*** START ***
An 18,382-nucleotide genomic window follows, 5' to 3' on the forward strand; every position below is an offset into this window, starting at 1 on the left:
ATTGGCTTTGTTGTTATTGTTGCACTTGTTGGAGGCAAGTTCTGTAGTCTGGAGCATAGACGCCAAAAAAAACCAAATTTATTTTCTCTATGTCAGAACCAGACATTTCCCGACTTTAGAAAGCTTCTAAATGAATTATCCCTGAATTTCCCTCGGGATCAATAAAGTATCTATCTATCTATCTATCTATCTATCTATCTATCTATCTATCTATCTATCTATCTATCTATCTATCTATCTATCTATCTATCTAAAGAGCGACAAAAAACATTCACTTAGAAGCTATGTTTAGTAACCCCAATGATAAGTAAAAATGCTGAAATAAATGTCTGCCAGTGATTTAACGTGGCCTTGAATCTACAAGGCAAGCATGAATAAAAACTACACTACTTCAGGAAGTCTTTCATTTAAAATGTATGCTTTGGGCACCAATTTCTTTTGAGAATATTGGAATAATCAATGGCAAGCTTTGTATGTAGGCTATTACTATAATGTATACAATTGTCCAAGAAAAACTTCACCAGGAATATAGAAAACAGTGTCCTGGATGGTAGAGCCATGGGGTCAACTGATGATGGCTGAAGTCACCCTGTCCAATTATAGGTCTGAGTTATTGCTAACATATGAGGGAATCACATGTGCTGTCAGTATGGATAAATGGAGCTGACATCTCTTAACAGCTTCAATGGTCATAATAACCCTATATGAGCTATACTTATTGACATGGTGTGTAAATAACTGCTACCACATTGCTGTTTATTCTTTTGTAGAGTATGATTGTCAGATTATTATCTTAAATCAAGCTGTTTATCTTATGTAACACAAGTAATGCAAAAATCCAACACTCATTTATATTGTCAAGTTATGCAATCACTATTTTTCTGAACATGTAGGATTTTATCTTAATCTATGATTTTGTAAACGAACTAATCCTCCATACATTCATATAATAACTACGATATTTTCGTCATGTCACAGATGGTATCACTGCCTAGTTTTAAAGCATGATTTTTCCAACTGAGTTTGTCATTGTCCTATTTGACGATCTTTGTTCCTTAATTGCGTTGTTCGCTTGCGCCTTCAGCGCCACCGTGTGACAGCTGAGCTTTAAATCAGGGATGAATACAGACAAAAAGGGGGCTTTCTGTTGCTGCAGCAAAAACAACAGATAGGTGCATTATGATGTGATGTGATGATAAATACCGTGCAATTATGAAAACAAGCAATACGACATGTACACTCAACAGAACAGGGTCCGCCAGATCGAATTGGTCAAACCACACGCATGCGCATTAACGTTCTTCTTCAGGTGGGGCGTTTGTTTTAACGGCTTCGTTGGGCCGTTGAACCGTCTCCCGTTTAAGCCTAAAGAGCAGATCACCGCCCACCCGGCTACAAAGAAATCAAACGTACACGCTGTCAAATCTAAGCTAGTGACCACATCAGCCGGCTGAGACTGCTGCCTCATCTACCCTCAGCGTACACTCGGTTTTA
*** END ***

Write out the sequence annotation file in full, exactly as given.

An 18,382-nucleotide genomic window follows, 5' to 3' on the forward strand; every position below is an offset into this window, starting at 1 on the left:
ATTGGCTTTGTTGTTATTGTTGCACTTGTTGGAGGCAAGTTCTGTAGTCTGGAGCATAGACGCCAAAAAAAACCAAATTTATTTTCTCTATGTCAGAACCAGACATTTCCCGACTTTAGAAAGCTTCTAAATGAATTATCCCTGAATTTCCCTCGGGATCAATAAAGTATCTATCTATCTATCTATCTATCTATCTATCTATCTATCTATCTATCTATCTATCTATCTATCTATCTATCTATCTATCTATCTAAAGAGCGACAAAAAACATTCACTTAGAAGCTATGTTTAGTAACCCCAATGATAAGTAAAAATGCTGAAATAAATGTCTGCCAGTGATTTAACGTGGCCTTGAATCTACAAGGCAAGCATGAATAAAAACTACACTACTTCAGGAAGTCTTTCATTTAAAATGTATGCTTTGGGCACCAATTTCTTTTGAGAATATTGGAATAATCAATGGCAAGCTTTGTATGTAGGCTATTACTATAATGTATACAATTGTCCAAGAAAAACTTCACCAGGAATATAGAAAACAGTGTCCTGGATGGTAGAGCCATGGGGTCAACTGATGATGGCTGAAGTCACCCTGTCCAATTATAGGTCTGAGTTATTGCTAACATATGAGGGAATCACATGTGCTGTCAGTATGGATAAATGGAGCTGACATCTCTTAACAGCTTCAATGGTCATAATAACCCTATATGAGCTATACTTATTGACATGGTGTGTAAATAACTGCTACCACATTGCTGTTTATTCTTTTGTAGAGTATGATTGTCAGATTATTATCTTAAATCAAGCTGTTTATCTTATGTAACACAAGTAATGCAAAAATCCAACACTCATTTATATTGTCAAGTTATGCAATCACTATTTTTCTGAACATGTAGGATTTTATCTTAATCTATGATTTTGTAAACGAACTAATCCTCCATACATTCATATAATAACTACGATATTTTCGTCATGTCACAGATGGTATCACTGCCTAGTTTTAAAGCATGATTTTTCCAACTGAGTTTGTCATTGTCCTATTTGACGATCTTTGTTCCTTAATTGCGTTGTTCGCTTGCGCCTTCAGCGCCACCGTGTGACAGCTGAGCTTTAAATCAGGGATGAATACAGACAAAAAGGGGGCTTTCTGTTGCTGCAGCAAAAACAACAGATAGGTGCATTATGATGTGATGTGATGATAAATACCGTGCAATTATGAAAACAAGCAATACGACATGTACACTCAACAGAACAGGGTCCGCCAGATCGAATTGGTCAAACCACACGCATGCGCATTAACGTTCTTCTTCAGGTGGGGCGTTTGTTTTAACGGCTTCGTTGGGCCGTTGAACCGTCTCCCGTTTAAGCCTAAAGAGCAGATCACCGCCCACCCGGCTACAAAGAAATCAAACGTACACGCTGTCAAATCTAAGCTAGTGACCACATCAGCCGGCTGAGACTGCTGCCTCATCTACCCTCAGCGTACACTCGGTTTTA